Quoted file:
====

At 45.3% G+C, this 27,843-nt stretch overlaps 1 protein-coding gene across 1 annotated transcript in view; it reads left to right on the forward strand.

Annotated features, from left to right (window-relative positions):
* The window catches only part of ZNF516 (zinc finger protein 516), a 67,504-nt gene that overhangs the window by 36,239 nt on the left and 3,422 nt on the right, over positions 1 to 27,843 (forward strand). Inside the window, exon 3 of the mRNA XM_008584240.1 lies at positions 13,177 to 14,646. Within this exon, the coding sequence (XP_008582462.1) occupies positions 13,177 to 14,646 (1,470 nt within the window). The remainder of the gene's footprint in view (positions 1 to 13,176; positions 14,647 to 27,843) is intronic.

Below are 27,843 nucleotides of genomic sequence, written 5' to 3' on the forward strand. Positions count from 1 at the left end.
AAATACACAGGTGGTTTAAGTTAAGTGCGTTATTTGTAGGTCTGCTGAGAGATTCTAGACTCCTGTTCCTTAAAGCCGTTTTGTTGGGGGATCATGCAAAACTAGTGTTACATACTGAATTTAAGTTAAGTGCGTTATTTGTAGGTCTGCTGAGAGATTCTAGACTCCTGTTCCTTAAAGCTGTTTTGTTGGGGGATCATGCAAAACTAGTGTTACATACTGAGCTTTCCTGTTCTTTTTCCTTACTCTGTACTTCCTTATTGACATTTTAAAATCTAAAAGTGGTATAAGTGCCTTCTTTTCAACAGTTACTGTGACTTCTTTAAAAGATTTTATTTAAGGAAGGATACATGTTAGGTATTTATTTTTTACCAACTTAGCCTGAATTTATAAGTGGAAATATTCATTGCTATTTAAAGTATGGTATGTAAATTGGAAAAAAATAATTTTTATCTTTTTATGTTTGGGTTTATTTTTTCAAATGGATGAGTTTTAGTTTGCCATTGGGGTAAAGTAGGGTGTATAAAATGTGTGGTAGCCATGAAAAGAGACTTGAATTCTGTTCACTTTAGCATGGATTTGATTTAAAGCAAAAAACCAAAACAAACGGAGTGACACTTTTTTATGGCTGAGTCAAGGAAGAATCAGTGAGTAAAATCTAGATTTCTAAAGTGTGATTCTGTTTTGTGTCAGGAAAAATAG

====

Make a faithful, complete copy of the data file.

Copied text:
At 45.3% G+C, this 27,843-nt stretch overlaps 1 protein-coding gene across 1 annotated transcript in view; it reads left to right on the forward strand.

Annotated features, from left to right (window-relative positions):
* The window catches only part of ZNF516 (zinc finger protein 516), a 67,504-nt gene that overhangs the window by 36,239 nt on the left and 3,422 nt on the right, over positions 1 to 27,843 (forward strand). Inside the window, exon 3 of the mRNA XM_008584240.1 lies at positions 13,177 to 14,646. Within this exon, the coding sequence (XP_008582462.1) occupies positions 13,177 to 14,646 (1,470 nt within the window). The remainder of the gene's footprint in view (positions 1 to 13,176; positions 14,647 to 27,843) is intronic.

Below are 27,843 nucleotides of genomic sequence, written 5' to 3' on the forward strand. Positions count from 1 at the left end.
AAATACACAGGTGGTTTAAGTTAAGTGCGTTATTTGTAGGTCTGCTGAGAGATTCTAGACTCCTGTTCCTTAAAGCCGTTTTGTTGGGGGATCATGCAAAACTAGTGTTACATACTGAATTTAAGTTAAGTGCGTTATTTGTAGGTCTGCTGAGAGATTCTAGACTCCTGTTCCTTAAAGCTGTTTTGTTGGGGGATCATGCAAAACTAGTGTTACATACTGAGCTTTCCTGTTCTTTTTCCTTACTCTGTACTTCCTTATTGACATTTTAAAATCTAAAAGTGGTATAAGTGCCTTCTTTTCAACAGTTACTGTGACTTCTTTAAAAGATTTTATTTAAGGAAGGATACATGTTAGGTATTTATTTTTTACCAACTTAGCCTGAATTTATAAGTGGAAATATTCATTGCTATTTAAAGTATGGTATGTAAATTGGAAAAAAATAATTTTTATCTTTTTATGTTTGGGTTTATTTTTTCAAATGGATGAGTTTTAGTTTGCCATTGGGGTAAAGTAGGGTGTATAAAATGTGTGGTAGCCATGAAAAGAGACTTGAATTCTGTTCACTTTAGCATGGATTTGATTTAAAGCAAAAAACCAAAACAAACGGAGTGACACTTTTTTATGGCTGAGTCAAGGAAGAATCAGTGAGTAAAATCTAGATTTCTAAAGTGTGATTCTGTTTTGTGTCAGGAAAAATAG